Bradley Wiggins withdrawal from Giro d'Italia reignites Tour talk
I'm not surprised to see Sir Bradley Wiggins pull out of the Giro d'Italia through illness.
I felt so sorry for him on Thursday's short stage to Treviso, it must have been one of the hardest days, emotionally and psychologically, that he has ever had to endure.
There are very few riders who have never been in that position and you could see in his face that he wasn't enjoying it and he wanted to climb off the bike mid-stage. I've been in that situation and it's awful. When you see a wheel disappear up the road on a flat section, which is Brad's territory, you know that the game is up.
It was good to see his Team Sky team-mates help ride him to the finish, and hopefully he's taken something from that, but it was an unusual sight to see the Sky train crossing the line more than three minutes behind the leaders when in recent years they've been the ones pacing the peloton.
But that's bike racing. Sometimes it's not fair. Last year, everything went perfectly as Wiggins became the first British victor of the Tour de France and then won the Olympic time trial. I know he wouldn't swap that for winning the Giro, but it can be hard to back that up.
It's probably easier to see on the track what it takes out of riders in an Olympic year - look at Victoria Pendleton, who was the only Briton to follow her win at the 2008 Beijing Games with victory in the 2009 World Championships and only the women's pursuit team managed it post-London 2012 at the 2013 Worlds.
The expectation at the Giro was massive for Brad but all that had come from him and the Sky camp, so in a way they were digging their own hole a bit, although once you get ill there's nothing you can do about it.
He's not the only rider to come down with something, defending champion Ryder Hesjedal also pulled out before Friday's stage, and it's not a surprise given the weather.
The forecast is for further bad weather as the race heads into the Alpine mountains this weekend so it is better for him to stop now, rather than run the risk of ruining the rest of the season.
Team Sky have got to throw everything behind Rigoberto Uran now to salvage something from the race.
The Colombian is third overall, two minutes, four seconds behind race leader Vincenzo Nibali, and with the benefit of hindsight, the team are probably wishing that they hadn't ordered him to drop back and help Wiggins on stage seven.
Uran would have been well within striking distance of Nibali otherwise, although his climbing abilities mean he is certainly not out of the race.
The big question now, though, is where does this leave Wiggins for the Tour de France?
Brad is the defending champion and if he can get himself in a position form-wise, who is anyone to deny him? And given his performance, or lack of, at the Giro, I'm sure he will have more motivation for the Tour.
But then fellow Brit Chris Froome has done everything he's been asked to do, including supporting Wiggins to Tour victory last year.
If Brad is fit, it will create a huge dilemma for Team Sky boss Sir Dave Brailsford, who said recently that Froome is going to be their lead man - but plans are there to be rewritten.
However, the team could be limited as to what they can do with Wiggins pre-Tour. Maybe they have to just use training. The Dauphine, which he won last year and is seen as a Tour warm-up race, has been set up for Froome and it's his only race between now and the Tour.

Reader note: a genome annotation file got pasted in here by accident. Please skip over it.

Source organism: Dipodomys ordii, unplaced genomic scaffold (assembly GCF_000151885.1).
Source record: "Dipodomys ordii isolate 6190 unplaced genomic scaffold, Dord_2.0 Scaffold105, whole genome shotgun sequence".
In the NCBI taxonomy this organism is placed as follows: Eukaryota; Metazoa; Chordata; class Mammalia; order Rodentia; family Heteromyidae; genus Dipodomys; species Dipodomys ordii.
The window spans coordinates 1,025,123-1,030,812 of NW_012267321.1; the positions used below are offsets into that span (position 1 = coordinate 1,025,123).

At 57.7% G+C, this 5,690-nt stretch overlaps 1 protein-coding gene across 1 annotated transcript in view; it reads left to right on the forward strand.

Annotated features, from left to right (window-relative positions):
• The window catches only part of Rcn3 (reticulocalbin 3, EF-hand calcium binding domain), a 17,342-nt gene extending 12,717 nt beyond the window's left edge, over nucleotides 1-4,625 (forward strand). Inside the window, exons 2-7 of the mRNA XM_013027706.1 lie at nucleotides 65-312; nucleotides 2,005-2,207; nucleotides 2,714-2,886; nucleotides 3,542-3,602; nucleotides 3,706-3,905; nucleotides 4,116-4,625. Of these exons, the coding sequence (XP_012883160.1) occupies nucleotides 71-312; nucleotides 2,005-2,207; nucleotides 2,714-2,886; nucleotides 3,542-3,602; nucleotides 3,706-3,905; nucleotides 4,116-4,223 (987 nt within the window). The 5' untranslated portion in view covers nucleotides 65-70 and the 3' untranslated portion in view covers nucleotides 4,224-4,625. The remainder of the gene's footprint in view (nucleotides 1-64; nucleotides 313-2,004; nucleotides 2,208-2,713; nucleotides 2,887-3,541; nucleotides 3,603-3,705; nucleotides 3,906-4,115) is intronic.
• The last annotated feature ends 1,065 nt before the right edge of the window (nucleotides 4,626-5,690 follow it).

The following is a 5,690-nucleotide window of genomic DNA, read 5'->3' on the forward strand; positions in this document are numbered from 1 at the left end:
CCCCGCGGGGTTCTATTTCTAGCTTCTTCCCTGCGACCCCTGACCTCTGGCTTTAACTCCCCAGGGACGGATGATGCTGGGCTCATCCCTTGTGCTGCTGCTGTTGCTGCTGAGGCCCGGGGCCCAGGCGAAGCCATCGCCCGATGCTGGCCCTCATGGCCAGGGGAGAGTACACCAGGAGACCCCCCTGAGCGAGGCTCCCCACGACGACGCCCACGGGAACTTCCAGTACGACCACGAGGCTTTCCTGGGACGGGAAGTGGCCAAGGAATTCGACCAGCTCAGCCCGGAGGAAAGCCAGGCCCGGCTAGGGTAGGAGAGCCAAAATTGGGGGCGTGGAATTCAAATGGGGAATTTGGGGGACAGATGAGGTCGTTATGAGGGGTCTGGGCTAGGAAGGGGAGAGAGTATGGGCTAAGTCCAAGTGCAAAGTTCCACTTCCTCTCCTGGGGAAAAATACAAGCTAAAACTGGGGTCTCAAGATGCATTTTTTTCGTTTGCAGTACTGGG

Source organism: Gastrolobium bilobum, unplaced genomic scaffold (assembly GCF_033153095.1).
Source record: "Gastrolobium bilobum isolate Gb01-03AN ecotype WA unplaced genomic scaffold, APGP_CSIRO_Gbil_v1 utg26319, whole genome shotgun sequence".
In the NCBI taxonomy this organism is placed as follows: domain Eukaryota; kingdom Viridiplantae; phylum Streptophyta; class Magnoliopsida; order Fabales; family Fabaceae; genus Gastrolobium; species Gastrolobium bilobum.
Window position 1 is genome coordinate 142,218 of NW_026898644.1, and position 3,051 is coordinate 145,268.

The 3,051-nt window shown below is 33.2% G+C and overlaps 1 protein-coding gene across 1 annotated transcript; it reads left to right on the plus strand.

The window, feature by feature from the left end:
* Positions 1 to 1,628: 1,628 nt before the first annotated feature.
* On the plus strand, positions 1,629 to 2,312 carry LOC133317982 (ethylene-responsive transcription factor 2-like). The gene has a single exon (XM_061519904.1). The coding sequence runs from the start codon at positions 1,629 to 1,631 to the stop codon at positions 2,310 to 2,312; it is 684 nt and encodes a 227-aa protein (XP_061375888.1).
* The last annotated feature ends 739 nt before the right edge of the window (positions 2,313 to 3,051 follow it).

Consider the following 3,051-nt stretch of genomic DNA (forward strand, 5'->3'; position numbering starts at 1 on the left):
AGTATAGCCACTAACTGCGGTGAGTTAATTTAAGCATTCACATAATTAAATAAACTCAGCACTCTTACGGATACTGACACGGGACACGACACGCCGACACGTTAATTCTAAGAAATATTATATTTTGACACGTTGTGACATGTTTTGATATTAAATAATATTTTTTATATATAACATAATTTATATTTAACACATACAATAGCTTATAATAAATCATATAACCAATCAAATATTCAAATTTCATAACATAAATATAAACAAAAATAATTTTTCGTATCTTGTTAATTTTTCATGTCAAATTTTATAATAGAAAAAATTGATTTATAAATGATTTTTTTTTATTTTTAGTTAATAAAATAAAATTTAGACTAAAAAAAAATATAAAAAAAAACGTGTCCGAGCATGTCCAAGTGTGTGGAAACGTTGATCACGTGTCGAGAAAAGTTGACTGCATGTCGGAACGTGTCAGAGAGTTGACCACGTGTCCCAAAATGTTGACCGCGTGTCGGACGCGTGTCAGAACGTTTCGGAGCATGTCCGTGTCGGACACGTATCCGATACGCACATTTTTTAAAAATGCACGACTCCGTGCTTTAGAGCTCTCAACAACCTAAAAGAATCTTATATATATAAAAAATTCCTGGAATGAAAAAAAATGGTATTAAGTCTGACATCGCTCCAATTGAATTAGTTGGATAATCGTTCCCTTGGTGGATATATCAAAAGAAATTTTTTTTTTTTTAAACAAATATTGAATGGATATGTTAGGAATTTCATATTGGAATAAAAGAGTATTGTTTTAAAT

Wiggins has hardly raced this year and that may be part of the problem - he's a little under-raced and although he looked okay at the Giro del Trentino, the Giro d'Italia's warm-up race, maybe looks can be deceptive.
I think Sky would find it a bit of a problem to go in with a two-pronged attack at the Tour because so many times teams have had dual contenders for jerseys and it's not worked - you just have to look at last year with Mark Cavendish going for the green points jersey, although the flip side of him not winning was Bradley taking the overall race win.
From a spectator's point of view, Brad and 'Froomey' will create more interest in the race but Sky have got to be careful with what they decide.
The Tour will suit Wiggins better than this Giro - the Italian race is always the tough one and Thursday's stage showed why there are very few people who can do the double.
The racing is not as controlled in the Giro and Sky have certainly not had the upper hand, which is one of the reasons why Brad has struggled.
When he is in control he is superb, as he showed last year, but when he is on the back foot he seems to struggle.
That was evident when he crashed last Friday on a descent in the rain. After the time trial that followed on the Saturday, he admitted he "descended like a bit of a girl" and while he wasn't being derogatory there, it was appalling and even cycling legend Eddy Merckx had a go in the papers.
Brad has always been a nervous rider and after the crash you could see he wasn't happy on the descents in the rain. He tensed up and you can't do that, you've got to relax.
His confidence will return and I've no doubt he'll go and talk with Dr Steve Peters, the psychiatrist who helped the British Olympic cycling team to success at London 2012, and Wiggins to Tour de France victory.
For now though, Brad needs to get out of Italy, get home to his family and then resume training and re-evaluate his next target - because if he doesn't have a goal, he'll start to drift.
Download BBC Radio 5 live's BeSpoke podcast for analysis of stage 12 of the Giro d'Italia